A new report details how private companies were able to overtake Fannie Mae and Freddie Mac in the secondary mortgage market in 2005, issuing more mortgage-backed securities than the government-sponsored enterprises for the first time ever.

While home sales, house prices and home-ownership rates were all setting new records in 2005, GSEs Fannie Mae and Freddie Mac saw their share of the secondary mortgage market continue to decline.

The reasons for the decline include the continuing popularity of nontraditional mortgages, such as interest-only and payment-option adjustable-rate mortgages, which don’t always conform to Fannie and Freddie’s underwriting standards, and continuing fallout over management and accounting scandals at the government-sponsored mortgage repurchasers.

That’s according to a new report from the Office of Federal Housing Enterprise Oversight, “Mortgage Markets and the Enterprises 2005.”

The report details how banks, Wall Street investment firms, insurance companies and home builders overtook Fannie and Freddie in the secondary mortgage market, issuing a record $1.2 billion in “private-label” mortgage-backed securities last year. Fannie and Freddie, by comparison, issued $908 billion in mortgage-backed securities, the lowest level in five years.

The growth in private-label mortgage-backed securities is tied to the continuing popularity of nonconforming loans that Fannie and Freddie must limit in their portfolios. Nonconforming loans include home equity, jumbo and subprime loans.

The percentage of non-jumbo home-purchase mortgages — those with balances small enough to be eligible for repurchase by Fannie and Freddie — fell to 73 percent of total dollar volume, down from 76 percent in 2004, the report noted.

About 38 percent of the $1.2 billion in private-label morgtgage-backed securities issued last year — $460 billion in total — relied on subprime loans for collateral, OFHEO reports.

Growth in the private-label mortgage-backed securities market reflects “an increase in the number of borrowers with blemished credit seeking housing financing and lenders willing to extend credit to those borrowers,” the report said. The greatest growth has been in securities backed by Alt-A loans, with volume in that sector increasing almost tenfold from 2000 to 2004 and doubling from 2004 to 2005 to more than $330 billion.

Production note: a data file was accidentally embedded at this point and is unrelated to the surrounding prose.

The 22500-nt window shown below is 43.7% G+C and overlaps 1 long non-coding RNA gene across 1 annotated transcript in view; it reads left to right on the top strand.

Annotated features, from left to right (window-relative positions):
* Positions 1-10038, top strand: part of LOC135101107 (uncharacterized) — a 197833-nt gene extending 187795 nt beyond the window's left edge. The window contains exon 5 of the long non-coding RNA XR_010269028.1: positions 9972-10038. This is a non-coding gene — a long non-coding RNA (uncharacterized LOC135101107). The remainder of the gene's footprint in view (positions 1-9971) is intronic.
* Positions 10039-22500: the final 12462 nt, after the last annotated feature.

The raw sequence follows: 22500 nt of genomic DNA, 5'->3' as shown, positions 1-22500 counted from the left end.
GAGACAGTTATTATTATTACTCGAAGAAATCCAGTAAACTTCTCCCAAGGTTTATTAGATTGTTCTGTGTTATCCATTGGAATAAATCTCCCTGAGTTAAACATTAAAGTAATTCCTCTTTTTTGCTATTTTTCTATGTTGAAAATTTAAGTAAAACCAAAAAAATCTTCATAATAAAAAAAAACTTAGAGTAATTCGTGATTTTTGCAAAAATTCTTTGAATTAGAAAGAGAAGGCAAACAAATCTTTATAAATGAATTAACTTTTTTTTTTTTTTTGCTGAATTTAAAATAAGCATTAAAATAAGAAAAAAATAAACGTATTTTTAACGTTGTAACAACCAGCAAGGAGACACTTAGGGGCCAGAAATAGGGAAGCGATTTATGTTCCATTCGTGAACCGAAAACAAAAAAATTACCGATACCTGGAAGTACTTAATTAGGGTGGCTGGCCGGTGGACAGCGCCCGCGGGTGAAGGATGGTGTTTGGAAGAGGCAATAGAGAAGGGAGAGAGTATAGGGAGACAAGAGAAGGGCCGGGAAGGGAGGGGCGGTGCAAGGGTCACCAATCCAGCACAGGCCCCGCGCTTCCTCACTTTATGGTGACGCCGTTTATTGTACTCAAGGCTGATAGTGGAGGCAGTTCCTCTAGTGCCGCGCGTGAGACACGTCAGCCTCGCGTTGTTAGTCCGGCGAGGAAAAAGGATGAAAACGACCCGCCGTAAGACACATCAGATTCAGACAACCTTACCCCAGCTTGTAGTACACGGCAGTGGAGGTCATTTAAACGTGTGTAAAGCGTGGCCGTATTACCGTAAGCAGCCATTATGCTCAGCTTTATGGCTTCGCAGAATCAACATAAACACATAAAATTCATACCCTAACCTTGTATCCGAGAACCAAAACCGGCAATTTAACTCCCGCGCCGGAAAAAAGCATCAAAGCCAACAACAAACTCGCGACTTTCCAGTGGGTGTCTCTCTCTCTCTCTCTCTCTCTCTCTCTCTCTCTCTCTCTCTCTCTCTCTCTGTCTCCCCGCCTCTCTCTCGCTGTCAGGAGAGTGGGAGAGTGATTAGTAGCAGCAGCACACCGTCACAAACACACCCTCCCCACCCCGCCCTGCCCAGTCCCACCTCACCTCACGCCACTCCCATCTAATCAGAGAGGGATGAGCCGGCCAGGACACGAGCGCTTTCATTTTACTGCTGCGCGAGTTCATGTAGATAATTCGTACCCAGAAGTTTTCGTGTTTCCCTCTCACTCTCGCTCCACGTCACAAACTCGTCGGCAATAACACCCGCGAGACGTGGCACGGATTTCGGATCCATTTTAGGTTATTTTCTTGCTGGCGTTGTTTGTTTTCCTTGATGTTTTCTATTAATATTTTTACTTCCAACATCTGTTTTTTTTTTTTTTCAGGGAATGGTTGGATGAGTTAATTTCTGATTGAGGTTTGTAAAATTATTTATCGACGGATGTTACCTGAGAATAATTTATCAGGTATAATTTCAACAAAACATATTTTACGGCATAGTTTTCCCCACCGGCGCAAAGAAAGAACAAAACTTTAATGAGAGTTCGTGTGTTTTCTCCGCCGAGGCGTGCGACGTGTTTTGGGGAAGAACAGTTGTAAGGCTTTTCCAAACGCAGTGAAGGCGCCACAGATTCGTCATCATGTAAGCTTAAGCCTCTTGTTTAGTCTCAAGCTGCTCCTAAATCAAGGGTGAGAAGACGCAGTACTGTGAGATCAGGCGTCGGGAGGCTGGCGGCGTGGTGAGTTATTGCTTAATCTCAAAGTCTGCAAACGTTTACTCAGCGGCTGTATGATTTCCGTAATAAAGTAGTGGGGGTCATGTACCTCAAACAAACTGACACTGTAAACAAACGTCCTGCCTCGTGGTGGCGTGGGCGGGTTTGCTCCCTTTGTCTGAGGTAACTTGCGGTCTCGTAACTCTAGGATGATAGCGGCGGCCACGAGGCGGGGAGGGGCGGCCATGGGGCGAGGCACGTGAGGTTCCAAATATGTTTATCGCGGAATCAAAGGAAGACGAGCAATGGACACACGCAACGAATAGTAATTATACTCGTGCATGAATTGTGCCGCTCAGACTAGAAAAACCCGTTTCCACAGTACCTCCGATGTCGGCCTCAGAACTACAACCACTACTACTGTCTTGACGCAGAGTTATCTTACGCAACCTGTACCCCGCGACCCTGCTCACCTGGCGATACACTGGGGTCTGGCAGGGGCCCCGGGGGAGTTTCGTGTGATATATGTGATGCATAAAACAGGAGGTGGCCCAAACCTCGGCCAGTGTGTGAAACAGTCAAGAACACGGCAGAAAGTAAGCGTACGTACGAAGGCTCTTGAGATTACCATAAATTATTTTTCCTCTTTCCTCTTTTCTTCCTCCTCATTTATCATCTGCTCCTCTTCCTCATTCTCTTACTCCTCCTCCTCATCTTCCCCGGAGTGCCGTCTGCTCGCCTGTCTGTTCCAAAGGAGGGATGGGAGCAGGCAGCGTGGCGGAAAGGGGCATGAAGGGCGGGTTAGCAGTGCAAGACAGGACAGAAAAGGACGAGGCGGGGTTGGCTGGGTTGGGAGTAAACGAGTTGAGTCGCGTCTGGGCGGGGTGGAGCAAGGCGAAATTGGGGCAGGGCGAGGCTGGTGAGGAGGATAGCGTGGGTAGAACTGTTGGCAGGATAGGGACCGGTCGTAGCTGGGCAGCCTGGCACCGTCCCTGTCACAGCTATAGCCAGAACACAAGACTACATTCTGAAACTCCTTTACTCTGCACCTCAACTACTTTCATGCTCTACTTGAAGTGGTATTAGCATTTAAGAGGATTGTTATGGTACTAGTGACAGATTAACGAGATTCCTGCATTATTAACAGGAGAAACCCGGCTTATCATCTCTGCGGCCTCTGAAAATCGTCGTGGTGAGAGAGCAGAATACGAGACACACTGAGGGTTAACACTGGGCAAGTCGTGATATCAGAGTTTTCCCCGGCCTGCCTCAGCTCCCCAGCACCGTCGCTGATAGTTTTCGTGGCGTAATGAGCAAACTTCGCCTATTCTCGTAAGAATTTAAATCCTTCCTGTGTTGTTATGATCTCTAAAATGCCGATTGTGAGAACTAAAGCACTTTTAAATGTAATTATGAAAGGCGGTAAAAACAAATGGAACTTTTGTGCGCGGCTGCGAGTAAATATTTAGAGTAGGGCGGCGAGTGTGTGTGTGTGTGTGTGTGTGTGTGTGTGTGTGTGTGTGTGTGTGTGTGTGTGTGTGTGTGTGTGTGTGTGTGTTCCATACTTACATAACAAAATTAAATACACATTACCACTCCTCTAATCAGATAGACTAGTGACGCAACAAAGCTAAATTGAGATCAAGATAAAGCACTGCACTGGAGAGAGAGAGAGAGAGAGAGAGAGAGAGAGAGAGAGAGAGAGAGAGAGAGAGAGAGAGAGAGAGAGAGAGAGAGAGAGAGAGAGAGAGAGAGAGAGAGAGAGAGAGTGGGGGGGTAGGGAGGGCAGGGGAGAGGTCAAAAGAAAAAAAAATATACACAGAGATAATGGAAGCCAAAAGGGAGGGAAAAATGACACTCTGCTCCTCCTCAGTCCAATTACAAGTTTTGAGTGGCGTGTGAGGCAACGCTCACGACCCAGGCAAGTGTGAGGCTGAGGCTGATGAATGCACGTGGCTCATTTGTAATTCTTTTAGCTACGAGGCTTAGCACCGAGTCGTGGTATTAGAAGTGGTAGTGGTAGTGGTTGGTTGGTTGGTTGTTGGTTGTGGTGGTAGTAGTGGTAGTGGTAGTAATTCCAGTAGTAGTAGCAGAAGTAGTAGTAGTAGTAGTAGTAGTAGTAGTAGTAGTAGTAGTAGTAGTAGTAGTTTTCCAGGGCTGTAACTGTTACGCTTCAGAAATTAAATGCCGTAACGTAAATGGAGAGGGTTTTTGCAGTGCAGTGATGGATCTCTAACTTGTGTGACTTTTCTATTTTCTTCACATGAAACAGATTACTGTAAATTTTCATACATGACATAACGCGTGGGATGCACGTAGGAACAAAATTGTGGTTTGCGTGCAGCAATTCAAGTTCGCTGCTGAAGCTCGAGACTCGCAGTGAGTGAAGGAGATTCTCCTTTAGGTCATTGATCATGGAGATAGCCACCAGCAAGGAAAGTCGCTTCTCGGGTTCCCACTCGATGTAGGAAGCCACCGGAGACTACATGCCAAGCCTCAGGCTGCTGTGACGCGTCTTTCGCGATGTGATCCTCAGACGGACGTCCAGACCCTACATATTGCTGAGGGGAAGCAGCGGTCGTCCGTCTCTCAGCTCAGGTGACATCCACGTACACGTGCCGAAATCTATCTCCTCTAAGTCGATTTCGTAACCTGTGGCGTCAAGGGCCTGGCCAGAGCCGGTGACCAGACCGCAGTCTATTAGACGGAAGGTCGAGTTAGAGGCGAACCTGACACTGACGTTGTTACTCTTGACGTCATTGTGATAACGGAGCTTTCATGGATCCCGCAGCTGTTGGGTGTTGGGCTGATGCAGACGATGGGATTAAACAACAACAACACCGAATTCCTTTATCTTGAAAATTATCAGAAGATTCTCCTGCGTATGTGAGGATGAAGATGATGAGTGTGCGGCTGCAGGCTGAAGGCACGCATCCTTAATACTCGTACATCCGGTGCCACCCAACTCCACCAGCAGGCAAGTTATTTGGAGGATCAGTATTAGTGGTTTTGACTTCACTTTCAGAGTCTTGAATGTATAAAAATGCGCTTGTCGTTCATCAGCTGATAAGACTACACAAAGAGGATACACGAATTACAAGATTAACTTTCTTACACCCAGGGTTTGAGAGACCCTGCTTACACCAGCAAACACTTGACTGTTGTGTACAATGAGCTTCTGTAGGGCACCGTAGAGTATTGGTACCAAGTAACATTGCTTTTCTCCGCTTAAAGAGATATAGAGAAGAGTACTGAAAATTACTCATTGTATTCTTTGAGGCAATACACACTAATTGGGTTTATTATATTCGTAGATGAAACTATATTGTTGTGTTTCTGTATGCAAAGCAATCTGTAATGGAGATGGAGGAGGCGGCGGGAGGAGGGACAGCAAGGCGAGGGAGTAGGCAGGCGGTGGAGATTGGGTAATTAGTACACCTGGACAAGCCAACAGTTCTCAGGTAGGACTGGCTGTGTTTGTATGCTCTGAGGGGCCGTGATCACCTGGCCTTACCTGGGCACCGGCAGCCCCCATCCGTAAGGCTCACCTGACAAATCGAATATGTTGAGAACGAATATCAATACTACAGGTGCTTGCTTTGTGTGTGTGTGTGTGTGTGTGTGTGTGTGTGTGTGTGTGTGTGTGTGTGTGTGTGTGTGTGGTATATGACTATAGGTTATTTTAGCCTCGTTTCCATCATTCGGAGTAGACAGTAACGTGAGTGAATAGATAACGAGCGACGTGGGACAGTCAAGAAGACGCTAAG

Although Fannie and Freddie scaled back their presence in the market for subprime and Alt-A mortgages (and securities backed by such loans) in 2005, the GSEs continued to be active, purchasing $169 billion in subprime mortgage-backed securities, the report said. That’s a 33 percent share of subprime MBS market, down from 44 percent in 2004.

Adjustable-rate mortgages (not all of which are subprime) comprised a slightly larger share of Freddie and Fannie’s single-family loan purchases last year than in 2004 — 22 percent of Fannie Mae’s and 17.8 percent of Freddie Mac’s, compared with 21.3 percent and 17.1 percent, respectively, in 2004.

OFHEO reported that the credit risk of single-family loans purchased by Freddie and Fannie remains low, with the weighted average loan-to-value ratio at Freddie Mac remaining steady at 71 percent and rising slightly at Fannie Mae to 72 percent.

Both Freddie and Fannie were adequately capitalized throughout 2005, the report found.

Fannie Mae intentionally shrunk its loan portfolio by 20 percent, to $728 billion at year’s end, to maintain capital at required regulatory levels.

Freddie Mac, on the other hand, aggressively grew its portfolio in the last two months of the year to an all-time high of $710 billion, up 8 percent for the year.

Freddie Mac’s reported net income declined for the third consecutive year in 2005, however, falling 27 percent to $2.1 billion. The decline was largely offset by a reduction in losses on derivative instruments that did not qualify for hedge accounting.

Fannie Mae’s estimated earnings declined because of its smaller loan portfolio. The company also reported administrative expenses were up 44 percent from 2004 to $2.2 billion because of costs associated with restating its earnings and regulatory examinations related to the accounting and management scandals.

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